Micro-credentials pave the way to a brighter future

With targeted learning, it has never been easier to upskill

Micro-credentials pave the way to a brighter future

As industries evolve at a rapid pace, workers across Australia face a pressing question.

How do I keep my skills up to date?

Technologies are advancing faster than ever and staying on track of accelerating skillsets can feel like half the battle.

According to the 2021 Udemy Workplace Learning Trends Report, workforce upskilling or reskilling increased from 14% in 2019 to 38% the following year.

The pandemic played a pivotal driving factor in that jump, highlighting the skills gap many businesses are facing in light of increased digitalisation.

That’s where workforce training and micro-credentials come into play, says Claudia Reiners, head of product management at Training.com.au, Australia’s largest education marketplace.

The benefits of micro-credentials

“What micro-credentials offer is relevant, targeted training for specific industries,” Reiners says.

“Gaining micro-credentials helps to answer exactly what the workforce needs and where the demand is, rather than spending money and time on something that is not as practical.”

Read more: How the COVID-19 pandemic is changing work

Defined as online learning experiences with linear qualifications, micro-credentials offer the opportunity to upskill from anywhere, playing an important part in redefining the workforce of the future.

Rather than lengthy degrees and diplomas which cover a broad range of topics, the bite-sized content is targeted at your industry or role.

While its unlikely traditional learning routes will become obsolete, this focused way of upskilling enables employees to be agile in an everchanging landscape.

The case for lifelong learning

Whether it’s due to a shift in career path or developing a specialisation, micro-credentials are a useful tool for workers at any point in their careers.

“If you look at something like IT, it’s an industry that moves rapidly,” Reiners says. ‘But continuous learning enables people to react to the demands of the workplace.”

Upskilling and reskilling has always been a focus in fast-moving industries but the pandemic has sparked an even faster shift in digitalisation.

The Future of Jobs Report 2020 published by the World Economic Forum suggests that 15% of our workforce is at risk of disruption.

Looking beyond 2020, the job market will expand into uncharted areas such as cloud computing, big data, encryption and e-commerce.

Digital displacement demands new and emerging skillsets and is one of the biggest driving forces behind the increase in workforce upskilling or reskilling.

As certain jobs become obsolete and new roles are created, the importance of micro-credentials has never been more apparent.

The increasing need for soft skills in a post-pandemic workforce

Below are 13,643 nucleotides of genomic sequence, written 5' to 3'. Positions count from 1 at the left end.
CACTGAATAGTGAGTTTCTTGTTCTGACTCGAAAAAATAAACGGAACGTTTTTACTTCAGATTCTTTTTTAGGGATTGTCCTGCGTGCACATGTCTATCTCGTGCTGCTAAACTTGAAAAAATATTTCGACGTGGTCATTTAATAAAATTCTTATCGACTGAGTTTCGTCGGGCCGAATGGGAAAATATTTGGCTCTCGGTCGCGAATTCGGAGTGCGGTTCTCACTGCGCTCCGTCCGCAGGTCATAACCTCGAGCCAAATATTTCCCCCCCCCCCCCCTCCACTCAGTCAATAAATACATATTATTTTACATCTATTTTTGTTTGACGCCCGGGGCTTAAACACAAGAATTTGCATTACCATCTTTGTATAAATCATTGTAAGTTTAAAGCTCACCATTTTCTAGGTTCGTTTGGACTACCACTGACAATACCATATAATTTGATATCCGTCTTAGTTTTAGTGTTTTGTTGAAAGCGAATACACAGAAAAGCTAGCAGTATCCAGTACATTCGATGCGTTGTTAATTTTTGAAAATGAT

Technology, cyber-security, business, and finance are the leading industries for micro-credentials. However, as Reiners points out, the pandemic has highlighted the need for soft skills in the workplace too.

“There’s an increasing importance of soft skills which you’re unlikely to develop in an old school way of learning,” she says.

“Personal development, corporate communications and emotional intelligence are all examples of areas that can be targeted through micro-credentials.”

Read more: Strong L&D could be the key to recovery

One such skill highlighted in response to the COVID-19 outbreak was the power of empathy.

In a time of great uncertainty, a people-centric approach has helped business leaders and HR teams to guide their staff with confidence.

Reiners says the pandemic hasn’t just altered the type of skills we need to do great work, but also how we learn.

“The way people consume and are educated has changed. We were already seeing a huge push towards flexible learning beforehand but now it’s been more important than ever,” she says.

“Having flexible online learning experiences has helped people to upskill, retrain and reenter the workforce.

“Ultimately you can build a skillset that can be stackable into an official qualification which would not have been accessible to everyone previously.”

Want to explore ways to upskill or reskill your business? Click here to find out more.

Recent articles & video

Huge outsourcing case goes before Federal Court

Workplace harassment law set for overhaul after government vows to take action

Why employers need to engage in FWC proceedings

Ramadan: How can HR support fasting employees?

Most Read Articles

New Zealand confirms date of Trans-Tasman travel bubble

Right to disconnect: Will employers take the next step?

Working from home guilt: How to get over it